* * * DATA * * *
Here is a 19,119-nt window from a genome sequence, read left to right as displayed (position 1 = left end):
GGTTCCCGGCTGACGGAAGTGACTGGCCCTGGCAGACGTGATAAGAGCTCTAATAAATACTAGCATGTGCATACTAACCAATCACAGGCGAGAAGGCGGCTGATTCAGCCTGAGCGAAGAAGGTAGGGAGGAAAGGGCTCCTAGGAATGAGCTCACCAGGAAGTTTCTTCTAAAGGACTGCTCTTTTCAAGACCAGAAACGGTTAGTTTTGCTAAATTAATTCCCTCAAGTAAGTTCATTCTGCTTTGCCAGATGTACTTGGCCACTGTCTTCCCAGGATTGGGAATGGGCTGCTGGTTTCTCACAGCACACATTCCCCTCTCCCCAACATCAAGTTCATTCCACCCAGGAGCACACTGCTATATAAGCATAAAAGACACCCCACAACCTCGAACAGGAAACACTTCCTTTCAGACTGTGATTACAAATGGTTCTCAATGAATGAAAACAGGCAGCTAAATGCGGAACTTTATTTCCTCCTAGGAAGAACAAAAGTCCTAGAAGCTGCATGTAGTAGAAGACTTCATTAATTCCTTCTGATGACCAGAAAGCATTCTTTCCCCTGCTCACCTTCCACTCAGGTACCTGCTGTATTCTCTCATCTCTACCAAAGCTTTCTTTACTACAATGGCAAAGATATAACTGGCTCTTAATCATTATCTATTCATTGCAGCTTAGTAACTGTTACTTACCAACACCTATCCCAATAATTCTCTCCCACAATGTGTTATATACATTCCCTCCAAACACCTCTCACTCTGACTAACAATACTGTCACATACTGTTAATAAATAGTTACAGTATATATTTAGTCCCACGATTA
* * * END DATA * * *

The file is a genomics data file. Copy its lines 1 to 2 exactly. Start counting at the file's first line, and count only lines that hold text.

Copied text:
Here is a 19,119-nt window from a genome sequence, read left to right as displayed (position 1 = left end):
GGTTCCCGGCTGACGGAAGTGACTGGCCCTGGCAGACGTGATAAGAGCTCTAATAAATACTAGCATGTGCATACTAACCAATCACAGGCGAGAAGGCGGCTGATTCAGCCTGAGCGAAGAAGGTAGGGAGGAAAGGGCTCCTAGGAATGAGCTCACCAGGAAGTTTCTTCTAAAGGACTGCTCTTTTCAAGACCAGAAACGGTTAGTTTTGCTAAATTAATTCCCTCAAGTAAGTTCATTCTGCTTTGCCAGATGTACTTGGCCACTGTCTTCCCAGGATTGGGAATGGGCTGCTGGTTTCTCACAGCACACATTCCCCTCTCCCCAACATCAAGTTCATTCCACCCAGGAGCACACTGCTATATAAGCATAAAAGACACCCCACAACCTCGAACAGGAAACACTTCCTTTCAGACTGTGATTACAAATGGTTCTCAATGAATGAAAACAGGCAGCTAAATGCGGAACTTTATTTCCTCCTAGGAAGAACAAAAGTCCTAGAAGCTGCATGTAGTAGAAGACTTCATTAATTCCTTCTGATGACCAGAAAGCATTCTTTCCCCTGCTCACCTTCCACTCAGGTACCTGCTGTATTCTCTCATCTCTACCAAAGCTTTCTTTACTACAATGGCAAAGATATAACTGGCTCTTAATCATTATCTATTCATTGCAGCTTAGTAACTGTTACTTACCAACACCTATCCCAATAATTCTCTCCCACAATGTGTTATATACATTCCCTCCAAACACCTCTCACTCTGACTAACAATACTGTCACATACTGTTAATAAATAGTTACAGTATATATTTAGTCCCACGATTA